Chrysler deliveries climbed 33 percent through the first five months of the year, according to Woodcliff Lake, New Jersey-based Autodata. Hyundai and Kia, both based in Seoul, combined to increase sales by 14 percent this year through May, said the researcher.
Volkswagen AG, on pace to exceed its target for selling more than 500,000 vehicles in the U.S. this year, increased combined sales of its Volkswagen and Audi brand vehicles by 32 percent in June, beating the 28 percent gain that was the average estimate of four analysts. The company delivered 10,252 Passat and 2,914 Beetle cars after registering just two sales for each of the models a year earlier.
Confidence among U.S. consumers dropped for a fourth month to 62 for June, the lowest since January, the Conference Board’s index showed June 26. Labor Department figures this week may show employers increased payrolls by 90,000 workers last month, the median forecast of 59 economists surveyed by Bloomberg News, completing the weakest quarter for employment in two years.
“There is a lot of conflicting economic data out there -- consumer sentiment somewhat negative, jobs somewhat negative -- however we are seeing some decent results in housing, fuel prices are down and the availability of consumer credit is positive,” Kurt McNeil, U.S. vice president of sales operations, said today on GM’s conference call. “We still see headwinds but at the end of the day we’re calling for moderate, gradual economic growth.”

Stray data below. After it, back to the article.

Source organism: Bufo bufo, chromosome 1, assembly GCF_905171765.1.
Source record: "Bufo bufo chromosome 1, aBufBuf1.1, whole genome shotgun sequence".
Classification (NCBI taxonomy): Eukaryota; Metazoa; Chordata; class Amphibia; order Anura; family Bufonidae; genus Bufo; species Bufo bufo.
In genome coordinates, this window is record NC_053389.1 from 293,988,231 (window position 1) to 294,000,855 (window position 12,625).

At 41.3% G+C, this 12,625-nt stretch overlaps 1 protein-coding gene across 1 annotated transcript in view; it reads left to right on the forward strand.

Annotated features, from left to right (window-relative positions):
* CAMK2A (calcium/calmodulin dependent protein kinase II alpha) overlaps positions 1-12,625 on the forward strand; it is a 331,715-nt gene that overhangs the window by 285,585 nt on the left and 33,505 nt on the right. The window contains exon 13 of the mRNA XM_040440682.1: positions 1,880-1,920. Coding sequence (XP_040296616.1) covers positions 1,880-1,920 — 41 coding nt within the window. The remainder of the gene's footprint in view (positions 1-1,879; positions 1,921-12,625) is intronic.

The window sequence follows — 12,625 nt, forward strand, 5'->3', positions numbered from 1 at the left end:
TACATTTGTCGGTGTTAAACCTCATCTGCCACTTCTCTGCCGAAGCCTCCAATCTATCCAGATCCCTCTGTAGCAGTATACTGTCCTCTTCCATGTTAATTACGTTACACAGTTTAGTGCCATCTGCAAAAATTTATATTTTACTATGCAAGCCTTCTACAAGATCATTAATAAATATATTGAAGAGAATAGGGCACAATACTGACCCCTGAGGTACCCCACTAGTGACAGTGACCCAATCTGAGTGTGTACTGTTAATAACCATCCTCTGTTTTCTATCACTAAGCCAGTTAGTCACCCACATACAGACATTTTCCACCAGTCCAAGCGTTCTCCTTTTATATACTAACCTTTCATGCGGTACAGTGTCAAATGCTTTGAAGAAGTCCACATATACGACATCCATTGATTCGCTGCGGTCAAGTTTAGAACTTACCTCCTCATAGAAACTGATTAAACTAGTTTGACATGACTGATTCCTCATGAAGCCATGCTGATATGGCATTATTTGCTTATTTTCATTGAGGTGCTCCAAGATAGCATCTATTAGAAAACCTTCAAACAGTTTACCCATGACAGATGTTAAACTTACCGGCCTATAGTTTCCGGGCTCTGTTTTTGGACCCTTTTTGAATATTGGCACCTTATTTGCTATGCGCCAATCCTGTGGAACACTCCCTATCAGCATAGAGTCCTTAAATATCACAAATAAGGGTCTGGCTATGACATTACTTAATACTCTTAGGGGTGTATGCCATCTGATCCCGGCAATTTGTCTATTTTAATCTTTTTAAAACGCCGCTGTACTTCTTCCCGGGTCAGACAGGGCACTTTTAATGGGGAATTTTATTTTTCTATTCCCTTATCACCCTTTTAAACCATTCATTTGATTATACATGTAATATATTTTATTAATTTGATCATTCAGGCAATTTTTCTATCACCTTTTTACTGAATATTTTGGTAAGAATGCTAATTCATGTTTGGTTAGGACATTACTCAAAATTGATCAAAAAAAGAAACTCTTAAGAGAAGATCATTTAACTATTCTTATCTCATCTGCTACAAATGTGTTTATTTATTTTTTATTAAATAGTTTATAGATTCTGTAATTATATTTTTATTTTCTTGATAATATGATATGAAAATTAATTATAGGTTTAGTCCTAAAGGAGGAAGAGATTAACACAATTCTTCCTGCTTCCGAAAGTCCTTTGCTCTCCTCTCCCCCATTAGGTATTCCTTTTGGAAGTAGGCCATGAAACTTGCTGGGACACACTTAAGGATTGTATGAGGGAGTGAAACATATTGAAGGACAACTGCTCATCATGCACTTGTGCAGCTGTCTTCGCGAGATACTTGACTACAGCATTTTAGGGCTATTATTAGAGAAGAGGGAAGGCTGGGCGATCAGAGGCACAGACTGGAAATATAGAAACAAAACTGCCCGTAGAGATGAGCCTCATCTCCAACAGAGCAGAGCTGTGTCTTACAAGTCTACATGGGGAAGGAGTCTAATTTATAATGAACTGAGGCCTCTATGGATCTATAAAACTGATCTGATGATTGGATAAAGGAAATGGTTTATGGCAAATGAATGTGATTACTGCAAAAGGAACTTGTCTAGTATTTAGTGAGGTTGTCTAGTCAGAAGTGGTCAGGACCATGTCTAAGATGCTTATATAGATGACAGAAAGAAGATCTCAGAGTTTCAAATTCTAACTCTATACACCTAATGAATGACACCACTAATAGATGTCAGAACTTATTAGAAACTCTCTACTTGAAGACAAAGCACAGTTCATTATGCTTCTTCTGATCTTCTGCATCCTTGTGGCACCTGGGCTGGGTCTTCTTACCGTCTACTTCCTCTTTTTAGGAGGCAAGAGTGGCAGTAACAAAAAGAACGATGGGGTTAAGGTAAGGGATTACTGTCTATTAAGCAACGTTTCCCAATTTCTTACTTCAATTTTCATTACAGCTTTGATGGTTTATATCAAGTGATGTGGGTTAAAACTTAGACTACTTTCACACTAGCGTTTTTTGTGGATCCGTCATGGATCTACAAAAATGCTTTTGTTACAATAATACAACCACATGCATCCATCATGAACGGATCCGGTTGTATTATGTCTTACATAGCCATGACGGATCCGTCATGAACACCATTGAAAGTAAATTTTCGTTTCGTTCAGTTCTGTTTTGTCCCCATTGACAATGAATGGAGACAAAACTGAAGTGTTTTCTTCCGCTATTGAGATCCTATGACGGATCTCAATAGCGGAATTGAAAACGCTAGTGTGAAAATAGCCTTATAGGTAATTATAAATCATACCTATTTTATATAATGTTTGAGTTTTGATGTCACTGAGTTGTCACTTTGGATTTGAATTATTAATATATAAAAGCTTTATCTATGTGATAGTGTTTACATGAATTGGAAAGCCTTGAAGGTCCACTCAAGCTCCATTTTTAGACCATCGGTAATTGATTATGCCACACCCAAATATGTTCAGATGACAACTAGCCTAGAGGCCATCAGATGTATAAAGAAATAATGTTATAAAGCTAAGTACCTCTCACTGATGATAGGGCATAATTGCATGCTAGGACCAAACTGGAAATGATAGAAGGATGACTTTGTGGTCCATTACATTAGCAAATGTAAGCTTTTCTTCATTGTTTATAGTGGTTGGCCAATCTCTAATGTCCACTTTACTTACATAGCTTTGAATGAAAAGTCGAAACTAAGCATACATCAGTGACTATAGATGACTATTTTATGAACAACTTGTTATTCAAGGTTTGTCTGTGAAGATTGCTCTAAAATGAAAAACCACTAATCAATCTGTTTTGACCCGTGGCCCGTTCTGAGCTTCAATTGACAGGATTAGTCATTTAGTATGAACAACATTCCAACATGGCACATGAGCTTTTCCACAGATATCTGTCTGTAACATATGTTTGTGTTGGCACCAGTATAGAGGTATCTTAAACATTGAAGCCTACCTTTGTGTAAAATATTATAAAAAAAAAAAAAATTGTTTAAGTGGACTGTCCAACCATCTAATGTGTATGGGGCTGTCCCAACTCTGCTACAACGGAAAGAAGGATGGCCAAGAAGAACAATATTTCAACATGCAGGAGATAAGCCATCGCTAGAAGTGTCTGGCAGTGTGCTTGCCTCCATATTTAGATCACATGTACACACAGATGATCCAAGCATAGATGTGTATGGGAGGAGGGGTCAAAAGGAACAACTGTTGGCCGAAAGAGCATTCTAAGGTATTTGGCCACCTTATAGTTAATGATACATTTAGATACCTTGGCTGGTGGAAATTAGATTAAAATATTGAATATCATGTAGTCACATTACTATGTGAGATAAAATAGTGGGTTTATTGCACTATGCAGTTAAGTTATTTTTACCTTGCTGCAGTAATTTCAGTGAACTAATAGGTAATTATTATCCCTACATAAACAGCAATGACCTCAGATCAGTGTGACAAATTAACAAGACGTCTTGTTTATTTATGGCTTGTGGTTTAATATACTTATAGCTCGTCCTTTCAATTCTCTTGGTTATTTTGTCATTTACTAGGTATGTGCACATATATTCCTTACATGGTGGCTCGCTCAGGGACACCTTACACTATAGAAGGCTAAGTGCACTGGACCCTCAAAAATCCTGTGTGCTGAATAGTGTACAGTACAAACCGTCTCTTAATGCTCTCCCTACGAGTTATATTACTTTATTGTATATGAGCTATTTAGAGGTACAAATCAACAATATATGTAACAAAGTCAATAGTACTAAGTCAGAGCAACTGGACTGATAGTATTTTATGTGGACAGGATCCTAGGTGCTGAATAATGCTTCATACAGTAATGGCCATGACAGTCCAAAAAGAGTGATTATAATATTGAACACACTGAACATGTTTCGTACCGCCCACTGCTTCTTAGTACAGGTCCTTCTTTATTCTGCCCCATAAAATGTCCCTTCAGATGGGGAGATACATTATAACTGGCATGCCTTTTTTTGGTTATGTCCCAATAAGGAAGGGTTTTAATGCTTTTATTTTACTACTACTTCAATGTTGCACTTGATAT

A 22 percent rise in June light-vehicle deliveries to 1.29 million vehicles, which topped 10 analysts’ average estimate of 1.27 million, was skewed by comparisons with year-earlier vehicle shortages for Toyota and Honda, which lost production after Japan’s March 2011 earthquake and tsunami. The June 2011 sales rate was 11.6 million, according to Autodata.
“Economic fundamentals have remained on the soft side as compared to the first quarter,” Ellen Hughes-Cromwick, Ford’s chief economist, said today on the company’s conference call. “Job growth has really been tepid.”
GM sales to fleet customers, such as governments and rental-car companies, rose 36 percent last month, making up 32 percent of the company’s sales. Ford said its fleet sales accounted for 35 percent of its deliveries, down from 37 percent a year earlier.
Chrysler dealers took first deliveries in June of the Dodge Dart compact sedan, which Chief Executive Officer Sergio Marchionne has called the most important new model introduction to the company since Fiat took control in 2009. The company sold 202 Darts in June, according to its statement.
“We’re still in the ramp-up stage on the Dart and 60 days away from really hitting the groove,” Reid Bigland, Chrysler’s head of U.S. sales, said June 28. “The Dart fills objectively the biggest hole in our product portfolio.”